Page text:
Eddie Lacy, Thomas Rawls, and C.J. Prosise, Seattle Seahawks – This is one of the most difficult backfield timeshares to navigate in fantasy. At least until the injury bug strikes, which could be inevitable for all three backs this season. Lacy is going in the 6th round and should be a good buy. But for me, the real steal is Thomas Rawls. Rawls is going to potentially be available in rounds 12-14. These are the same rounds that your league’s “kicker guy” is going to take Stephen Gostkowski way too early in your draft. This is a flier price for a running back who should be, at the very least, sharing touches from Day One. Plus, he should in a tandem to a running back that has had issues the last few years in Lacy. I still love Eddie Lacy. I simply can’t quit on the guy, but Rawls is a great bargain at his price.
In a PPR league, C.J. Prosise, who is currently going in rounds 9-11, should be acting as the third-down back. Prosises’ positives are his receiving skills, which makes him a great flier in the mid-to-latter rounds . He was a receiver in college before switching to the running back position and should be a decent match up flex play or bye-week fill in with the potential to be a regular flex in your lineup.
Danny Woodhead, Baltimore Ravens – The running back situation in Baltimore is muddled and bleak except for one joyful light of fantasy points. Woodhead has a great situation going into training camp and has a great price in rounds 7-9. With the state of the Ravens’ backfield, I would even consider him in rounds 10-12 in a standard league.
LeGarrette Blount, Philadelphia Eagles – As an Eagle, Blount is still on a roster with smaller speedsters like Darren Sproles and rookie Donnel Pumphrey. And like years past, he still has to worry about his weight. However, his coach is no longer William Stephen Belichick AKA the “Fantasy Devil”. I am not saying Philly head coach Doug Pederson cares about your fantasy team — he doesn’t. I am just saying there should be slightly less head scratching about Blount’s backfield compared to years past. Blount has earned his weight bonus on his contract and should earn the primary steamroller, errr….rusher job. In rounds 7-8, the value is there and he should be a good RB2 or flex start most weeks.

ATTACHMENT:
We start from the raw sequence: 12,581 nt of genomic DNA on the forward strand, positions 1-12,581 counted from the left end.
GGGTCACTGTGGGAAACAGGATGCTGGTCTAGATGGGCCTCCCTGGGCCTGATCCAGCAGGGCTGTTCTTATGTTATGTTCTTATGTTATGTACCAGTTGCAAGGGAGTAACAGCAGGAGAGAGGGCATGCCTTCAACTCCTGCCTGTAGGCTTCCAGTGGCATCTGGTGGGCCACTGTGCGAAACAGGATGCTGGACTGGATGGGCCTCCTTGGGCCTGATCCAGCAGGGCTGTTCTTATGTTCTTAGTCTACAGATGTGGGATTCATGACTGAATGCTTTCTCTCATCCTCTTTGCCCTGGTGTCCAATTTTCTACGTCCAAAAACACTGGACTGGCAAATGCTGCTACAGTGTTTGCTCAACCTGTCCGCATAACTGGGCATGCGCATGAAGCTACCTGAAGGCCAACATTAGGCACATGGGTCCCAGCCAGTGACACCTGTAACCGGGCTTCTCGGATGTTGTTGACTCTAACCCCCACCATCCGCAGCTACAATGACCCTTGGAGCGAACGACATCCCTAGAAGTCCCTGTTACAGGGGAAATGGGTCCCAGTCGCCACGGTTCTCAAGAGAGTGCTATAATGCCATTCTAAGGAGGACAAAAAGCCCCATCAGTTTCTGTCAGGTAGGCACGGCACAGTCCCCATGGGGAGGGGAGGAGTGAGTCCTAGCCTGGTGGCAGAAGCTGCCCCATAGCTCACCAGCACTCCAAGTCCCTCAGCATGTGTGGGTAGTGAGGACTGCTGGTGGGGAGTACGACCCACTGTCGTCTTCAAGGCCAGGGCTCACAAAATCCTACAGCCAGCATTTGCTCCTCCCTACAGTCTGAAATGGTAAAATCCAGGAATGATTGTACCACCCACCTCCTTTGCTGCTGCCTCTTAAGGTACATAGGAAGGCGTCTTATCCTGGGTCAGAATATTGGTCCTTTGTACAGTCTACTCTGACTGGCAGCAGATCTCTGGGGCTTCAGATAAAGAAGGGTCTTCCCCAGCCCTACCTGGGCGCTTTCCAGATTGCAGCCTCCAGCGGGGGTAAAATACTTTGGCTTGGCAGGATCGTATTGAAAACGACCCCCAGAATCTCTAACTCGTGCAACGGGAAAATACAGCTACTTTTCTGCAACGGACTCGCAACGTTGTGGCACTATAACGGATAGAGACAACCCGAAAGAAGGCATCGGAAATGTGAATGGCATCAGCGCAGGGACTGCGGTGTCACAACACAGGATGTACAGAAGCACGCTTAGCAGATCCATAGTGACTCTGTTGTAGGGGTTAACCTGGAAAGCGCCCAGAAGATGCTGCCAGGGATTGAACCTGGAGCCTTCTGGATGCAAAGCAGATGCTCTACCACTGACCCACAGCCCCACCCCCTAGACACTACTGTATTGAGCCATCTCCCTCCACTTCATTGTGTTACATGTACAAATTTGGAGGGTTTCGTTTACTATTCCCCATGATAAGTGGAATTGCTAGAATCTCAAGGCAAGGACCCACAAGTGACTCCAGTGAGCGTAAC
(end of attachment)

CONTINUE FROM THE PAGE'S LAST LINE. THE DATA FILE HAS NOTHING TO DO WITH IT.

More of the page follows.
Paul Perkins, New York Giants – His current ADP puts him in rounds 6-7. He should be the starter after the Giants whiffed on a few opportunities to sign or draft a potential starter in 2017. It has been awhile since the Giants’ running game has garnered any love from the fantasy community. And as much as I hate to say it, I don’t think Perkins or the Giants’ backfield will change that thinking for now. However, Perkins has gotten praise all the way from the 2016 season, making him a legitimate RB3. Especially as a possible starter. He is a solid buy in the middle rounds if you skipped running backs early.
Theo Riddick, Detroit Lions – If you are in a PPR league you should be looking to target Riddick. Riddick’s value seems to be leaving him available in rounds 8-10 in drafts so far. The guy just quietly grinds points for his owners every year (mostly coming from passing yards). The Lions are yearning for an accomplished running game this year and a healthy Riddick could give it to them.
Frank Gore, Indianapolis Colts – For all the players that we have been comparing to machines and super heroes throughout the years, Gore has been churning out yards and points for his real and fantasy teams since 2005. Yes, 2005. In those seasons he has only missed a handful of games. He is 34 (which is like 100 in running back years) and averaged almost 250 carries a season. I am not saying he isn’t human, but maybe checking for a connection to Skynet isn’t a terrible idea. I love Adrian Peterson, but I would much rather take Gore two rounds later in rounds 7-9 than Peterson at his current price. Maybe this is the year the wheels fall off for both of these guys. But if I have to bet on one to succeed, I’ll bet on Gore.